Police search for motive after Wisconsin workplace shooting
MIDDLETON, Wis. (AP) — Authorities are trying to figure out why a software company employee opened fire inside his Wisconsin office, armed with a pistol and extra ammunition, and seriously wounded several of his colleagues before he was fatally shot by police.
Middleton Police Chief Chuck Foulke said the motive behind the Wednesday morning attack at WTS Paradigm wasn't immediately clear. The name of the suspect hasn't been released, but police said he worked at the company and lived in nearby Madison.
Police said three people were seriously wounded during the attack, while a fourth was grazed by a bullet. The person critically injured had been upgraded to serious condition by Thursday morning, while the two other victims remained hospitalized in serious condition at University Hospital, according to a spokeswoman.
Law enforcement searched a house in Madison late Wednesday. Dane County Sheriff's Office spokeswoman Elise Schaffer said the search was connected to the shooting, but she declined to say whether the house belonged to the gunman.
WTS Paradigm released a statement saying the company was "shocked and heartbroken," and working to set up counseling for workers. The company asked the media to respect the privacy of the workers, particularly the victims.
Officers were alerted to an active-shooter situation at the company 10:26 a.m. Wednesday. Officers arrived within minutes to find a heavily armed man. Investigators said the man fired at officers before he was shot. He later died at a Madison hospital.
Foulke said four officers fired their weapons within 8 minutes of getting the call, preventing more bloodshed.
"I think a lot less people were injured or killed because police officers went in and neutralized the shooter," Foulke said.
The chief said he didn't know if the victims were targeted or shot at random. He also said investigators were following all leads.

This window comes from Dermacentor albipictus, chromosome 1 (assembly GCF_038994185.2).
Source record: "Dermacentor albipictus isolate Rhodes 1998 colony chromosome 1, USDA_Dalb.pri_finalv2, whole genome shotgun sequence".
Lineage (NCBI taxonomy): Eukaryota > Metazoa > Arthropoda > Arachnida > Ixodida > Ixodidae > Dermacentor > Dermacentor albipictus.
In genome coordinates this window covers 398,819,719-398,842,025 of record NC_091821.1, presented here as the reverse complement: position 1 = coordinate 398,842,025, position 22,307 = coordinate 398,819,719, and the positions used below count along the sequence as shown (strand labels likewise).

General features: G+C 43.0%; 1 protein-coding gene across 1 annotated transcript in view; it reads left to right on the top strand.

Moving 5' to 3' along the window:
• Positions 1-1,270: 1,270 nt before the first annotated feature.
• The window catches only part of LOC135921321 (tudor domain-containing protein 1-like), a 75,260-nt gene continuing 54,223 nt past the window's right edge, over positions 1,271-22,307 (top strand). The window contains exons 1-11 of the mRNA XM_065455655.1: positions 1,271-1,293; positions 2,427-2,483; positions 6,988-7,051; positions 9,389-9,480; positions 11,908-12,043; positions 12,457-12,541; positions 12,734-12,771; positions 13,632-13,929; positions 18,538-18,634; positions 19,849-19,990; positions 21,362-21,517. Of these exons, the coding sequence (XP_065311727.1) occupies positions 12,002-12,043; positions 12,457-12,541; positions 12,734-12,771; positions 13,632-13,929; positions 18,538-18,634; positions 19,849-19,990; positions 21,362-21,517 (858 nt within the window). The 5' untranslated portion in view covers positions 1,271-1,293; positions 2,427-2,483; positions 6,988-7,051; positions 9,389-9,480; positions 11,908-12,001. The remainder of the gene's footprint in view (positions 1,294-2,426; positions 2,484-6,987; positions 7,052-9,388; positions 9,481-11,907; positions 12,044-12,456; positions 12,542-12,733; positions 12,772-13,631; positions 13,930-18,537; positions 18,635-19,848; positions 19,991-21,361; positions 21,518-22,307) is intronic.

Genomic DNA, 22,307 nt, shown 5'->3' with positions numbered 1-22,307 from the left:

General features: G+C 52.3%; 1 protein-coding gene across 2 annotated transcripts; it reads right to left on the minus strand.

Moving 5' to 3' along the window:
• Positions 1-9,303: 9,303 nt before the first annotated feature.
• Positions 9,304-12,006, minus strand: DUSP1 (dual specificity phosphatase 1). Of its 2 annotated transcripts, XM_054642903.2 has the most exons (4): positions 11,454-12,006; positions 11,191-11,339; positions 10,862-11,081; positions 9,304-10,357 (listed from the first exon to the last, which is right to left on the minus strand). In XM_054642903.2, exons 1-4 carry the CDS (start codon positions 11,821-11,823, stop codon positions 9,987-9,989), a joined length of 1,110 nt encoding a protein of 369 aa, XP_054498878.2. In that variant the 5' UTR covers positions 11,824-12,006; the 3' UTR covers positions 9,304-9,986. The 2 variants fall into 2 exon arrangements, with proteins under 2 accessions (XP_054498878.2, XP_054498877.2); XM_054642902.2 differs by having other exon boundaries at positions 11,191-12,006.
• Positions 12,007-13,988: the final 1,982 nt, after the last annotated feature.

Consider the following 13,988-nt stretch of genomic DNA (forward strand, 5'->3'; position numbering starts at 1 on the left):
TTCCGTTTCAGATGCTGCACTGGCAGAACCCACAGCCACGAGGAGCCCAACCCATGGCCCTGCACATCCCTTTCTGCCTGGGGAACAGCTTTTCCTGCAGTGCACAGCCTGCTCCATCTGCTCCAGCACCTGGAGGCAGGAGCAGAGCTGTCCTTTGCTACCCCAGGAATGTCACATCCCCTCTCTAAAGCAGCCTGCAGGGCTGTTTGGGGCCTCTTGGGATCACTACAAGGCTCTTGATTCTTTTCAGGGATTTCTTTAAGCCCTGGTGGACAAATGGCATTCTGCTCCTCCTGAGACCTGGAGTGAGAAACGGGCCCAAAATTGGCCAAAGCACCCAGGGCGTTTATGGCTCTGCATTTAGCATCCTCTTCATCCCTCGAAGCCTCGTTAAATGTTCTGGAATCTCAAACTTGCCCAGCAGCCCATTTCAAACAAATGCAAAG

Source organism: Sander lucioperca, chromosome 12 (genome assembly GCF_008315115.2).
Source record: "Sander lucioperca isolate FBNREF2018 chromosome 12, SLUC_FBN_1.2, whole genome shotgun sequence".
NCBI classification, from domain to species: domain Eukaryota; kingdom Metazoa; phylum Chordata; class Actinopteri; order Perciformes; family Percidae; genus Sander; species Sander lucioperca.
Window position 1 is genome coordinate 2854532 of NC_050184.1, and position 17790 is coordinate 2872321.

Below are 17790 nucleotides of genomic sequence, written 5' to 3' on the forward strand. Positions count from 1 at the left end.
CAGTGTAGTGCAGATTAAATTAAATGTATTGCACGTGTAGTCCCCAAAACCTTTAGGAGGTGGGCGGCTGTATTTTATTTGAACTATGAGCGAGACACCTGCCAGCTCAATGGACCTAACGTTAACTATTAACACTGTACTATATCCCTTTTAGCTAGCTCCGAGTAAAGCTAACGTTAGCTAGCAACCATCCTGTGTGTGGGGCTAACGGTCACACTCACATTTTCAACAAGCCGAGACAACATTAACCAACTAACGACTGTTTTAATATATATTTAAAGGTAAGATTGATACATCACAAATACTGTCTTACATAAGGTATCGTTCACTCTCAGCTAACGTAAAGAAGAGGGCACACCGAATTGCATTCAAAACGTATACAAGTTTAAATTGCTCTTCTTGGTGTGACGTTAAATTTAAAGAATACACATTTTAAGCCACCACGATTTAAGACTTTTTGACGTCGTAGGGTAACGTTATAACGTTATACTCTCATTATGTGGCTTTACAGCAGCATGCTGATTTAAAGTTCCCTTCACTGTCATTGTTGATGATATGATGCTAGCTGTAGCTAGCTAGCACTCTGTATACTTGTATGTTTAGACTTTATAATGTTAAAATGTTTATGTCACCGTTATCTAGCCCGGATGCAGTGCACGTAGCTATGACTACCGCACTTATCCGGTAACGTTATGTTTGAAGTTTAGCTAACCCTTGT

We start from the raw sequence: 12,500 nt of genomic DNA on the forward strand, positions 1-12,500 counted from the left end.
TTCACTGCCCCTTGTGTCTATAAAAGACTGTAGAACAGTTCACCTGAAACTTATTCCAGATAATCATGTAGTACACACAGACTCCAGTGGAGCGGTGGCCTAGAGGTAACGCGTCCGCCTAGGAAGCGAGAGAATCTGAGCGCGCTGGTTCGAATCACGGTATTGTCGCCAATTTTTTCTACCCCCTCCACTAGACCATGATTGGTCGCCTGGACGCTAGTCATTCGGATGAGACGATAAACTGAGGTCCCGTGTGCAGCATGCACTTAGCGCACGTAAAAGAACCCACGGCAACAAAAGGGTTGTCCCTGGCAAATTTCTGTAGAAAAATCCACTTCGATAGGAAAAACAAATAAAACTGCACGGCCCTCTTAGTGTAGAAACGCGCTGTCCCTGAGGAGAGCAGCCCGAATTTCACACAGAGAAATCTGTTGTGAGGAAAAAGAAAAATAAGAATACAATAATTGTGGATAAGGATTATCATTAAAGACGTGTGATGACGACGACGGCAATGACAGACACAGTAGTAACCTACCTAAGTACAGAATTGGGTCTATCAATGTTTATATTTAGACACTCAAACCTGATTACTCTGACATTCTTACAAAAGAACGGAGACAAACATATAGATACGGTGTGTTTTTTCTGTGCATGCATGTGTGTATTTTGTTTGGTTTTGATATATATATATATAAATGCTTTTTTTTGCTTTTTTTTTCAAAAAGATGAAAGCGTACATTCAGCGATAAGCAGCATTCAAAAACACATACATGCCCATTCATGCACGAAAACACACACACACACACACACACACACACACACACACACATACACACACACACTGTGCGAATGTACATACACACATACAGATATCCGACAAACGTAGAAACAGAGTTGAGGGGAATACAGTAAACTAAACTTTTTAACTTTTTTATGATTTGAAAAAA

Judy Lahmers, a business analyst at WTS Paradigm, said she was working at her desk when she heard what sounded "like somebody was dropping boards on the ground, really loud." Lahmers said she ran out of the building and hid behind a car.
She said the building's glass entrance door was shattered.
"I'm not looking back, I'm running as fast as I can. You just wonder, 'Do you hide or do you run?'" she told The Associated Press.
She said she knew one co-worker had been grazed by a bullet but was OK. She didn't have any other information about the shooting but said it was "totally unexpected. We're all software people. We have a good group."
The office building also houses Esker Software. Gabe Geib, a customer advocate at the company, said he was working at his desk when he heard what "sounded like claps." He said he then saw people running away from the building at "full sprint."
"We knew at that point that something was going down. A ton of people were running across the street right in front of us," he said.
Geib said he and his colleagues were still huddled in their cafeteria, away from windows, more than an hour after the shooting. Jeff Greene, who also works at Esker, said police told those gathered in the cafeteria to go to a nearby hotel to make a statement about what they saw.
Three yellow school buses full of more than 100 people, including witnesses, were unloaded at a hotel about 5 miles (8 kilometers) from the office building.
WTS Paradigm makes software for the building products industry. A Wisconsin State Journal profile from 2014 listed company employment at about 145 employees and noted the company was looking to move to a larger location at the time.
Middleton is about 90 miles (145 kilometers) west of Milwaukee.
Associated Press writers Gretchen Ehlke in Milwaukee, and Amy Forliti and Jeff Baenen in Minneapolis contributed to this report.